And California Gets It Again

We all know that Shrub has never been a friend to strongly-democratic states such as California or New York, especially to the populous cities where he isn’t popular. Well, he just did it again.

According to the papers (there’s another good summary in the Washington Post), Shrub announced some steps to help in the current mortgage crisis:

  • He said he would take steps to allow the Federal Housing Administration (FHA), which insures the mortgages of low- and moderate-income homeowners, to guarantee the loans of some borrowers who are more than 90 days behind in payments of the loans.
  • He would seek to temporarily change a provision of the tax code that now penalizes homeowners who refinance their mortgages to reduce the size of their loan payments or who lose their houses to foreclosure.
  • He also called on Congress to pass his proposal to reform the FHA, in part by raising those loan insurance limits to $262,000 in most states and $417,000 in pricier areas.

It is this last one that is significant. Shrub is proposing raising the FHA insurance limit, basically to bring it in line with the limits of the loans that can be handled by Freddie Mac and Fannie Mae. With a 20% down payment, that’s just over $500K… well below the median prices of housing in these higher price areas.

The problem is that once you are above the Fannie Mae/Freddie Mac limits, rates are becoming exhorbitant. This is because below those limits, these quasi-government agencies will buy the loans, ensuring the brokers of their needed secondary markets. Above the limits, however, private or market purchasers must be found. With the liquidity crisis, that’s harder, which is what is raising the rates. What needs to be done reformation of more than just the FHA insurance limits: there needs to be reform of these Fannie Mae and Freddie Mac limits. That’s why I support the move by the California Assn of Mortgage Brokers to increase the Fannie Mae/Freddie Mac limits. If California was declared a high-cost state, it would place it among select regions where the conforming rate limit is about 150% higher. Other high costs areas include Alaska, Hawaii, Guam and the U.S. Virgin Islands. Such a move would make mortgages in LA, SF, and NYC more affordable.

However, Shrub is not supporting the increase in the conforming loan limit to realistic values (say, 110% of the median home value in a given county). I wonder if it is because most of these “high cost” areas tend to be areas that support the other party. I’m sure politics has nothing to do with it.


[Apologies to tsgeisel for deleting the earlier version of this post. I needed to find the correct facts.]


Reading the Tea Leaves – Followup

Folks may remember my post last night about reading the tea leaves on where home mortgage interest rates were going. Well, mediocre minds run in the same gutter. Today’s LA Times has an article on just that subject: what to do if you are facing potential refinancing sometime in the future. In short, their recommendations are:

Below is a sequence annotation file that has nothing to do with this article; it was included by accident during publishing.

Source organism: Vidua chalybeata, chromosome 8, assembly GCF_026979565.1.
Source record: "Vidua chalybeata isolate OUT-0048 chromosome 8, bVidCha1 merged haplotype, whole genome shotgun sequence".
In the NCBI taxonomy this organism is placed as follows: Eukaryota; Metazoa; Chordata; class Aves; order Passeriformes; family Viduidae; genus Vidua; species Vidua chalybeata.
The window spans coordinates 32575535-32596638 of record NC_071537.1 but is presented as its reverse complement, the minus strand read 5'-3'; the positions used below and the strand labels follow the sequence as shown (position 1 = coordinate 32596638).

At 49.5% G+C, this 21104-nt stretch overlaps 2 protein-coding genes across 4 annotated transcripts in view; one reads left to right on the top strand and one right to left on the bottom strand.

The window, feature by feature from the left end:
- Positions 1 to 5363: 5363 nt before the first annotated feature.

1. Shop. Shop around for the best loan, for rates now vary widely. For example, on Tuesday, banks listed on BankRate were quoting rates from 6.4% to 8.1% for a $500,000, 30-year, fixed-rate mortgage for a credit-worthy borrower in Los Angeles.
  2. Lock. Lock in your rate early, both to guarantee a good rate and to make it more likely the loan will go through.
  3. Conform. If you are below the $417K confirming limit, there are still reasonable rates to be had for borrowers with good credit.
  4. Split. Depending on how close you are to the $417K conforming limit and interest rates, it make may sense to do a conforming loan and a second, as you may save money.
  5. Wait. This will eventually straighten itself out. Exactly when the pundits don’t know, and interest rates could rise for other reasons. Still, if you don’t need to refinance now, don’t.
  6. Negotiate. If you are buying a house, you’re going to find desparate sellers. Use that to your advantage.

A very interesting article; well worth the read.

ETA: The New York Times also has a good article on the cyclical tightening of the credit market.


Reading the Tea Leaves…

Back in 2005, I did a number of posts about the Los Angeles housing marking, convincing myself that (a) the bubble would last, and (b) if you handled it right, some of the newer loans weren’t risky. Well, time has proven me wrong on (a) as California real estate tanks, and partially right on (b). The Option ARMs were OK… if you didn’t treat them as Option ARMs (i.e., paid the full payments).

We refinanced in early 2006 to a 5/25 loan (i.e., 5 years fixed at 5.625%, then adjustable), and so I’ve been trying to follow the news to determine where the loan market will go. All the subprime mess has me worried (although I’m nowhere near subprime), especially as it is spreading. I am worried about the end of cheap financing, as that means the market for cheap financing in mortgages is drying up. The mortgage security business is running scared. Today, there was even an article about how problems are spreading into the jumbo market (i.e., non-conforming loans), with Wells Fargo now posting rates of 8%, up from 6.875% the week before, and well above the 0.5% to 0.75% spread that is normal for jumbos. As our loan is a jumbo (whose isn’t in the LA market), that’s worrisome.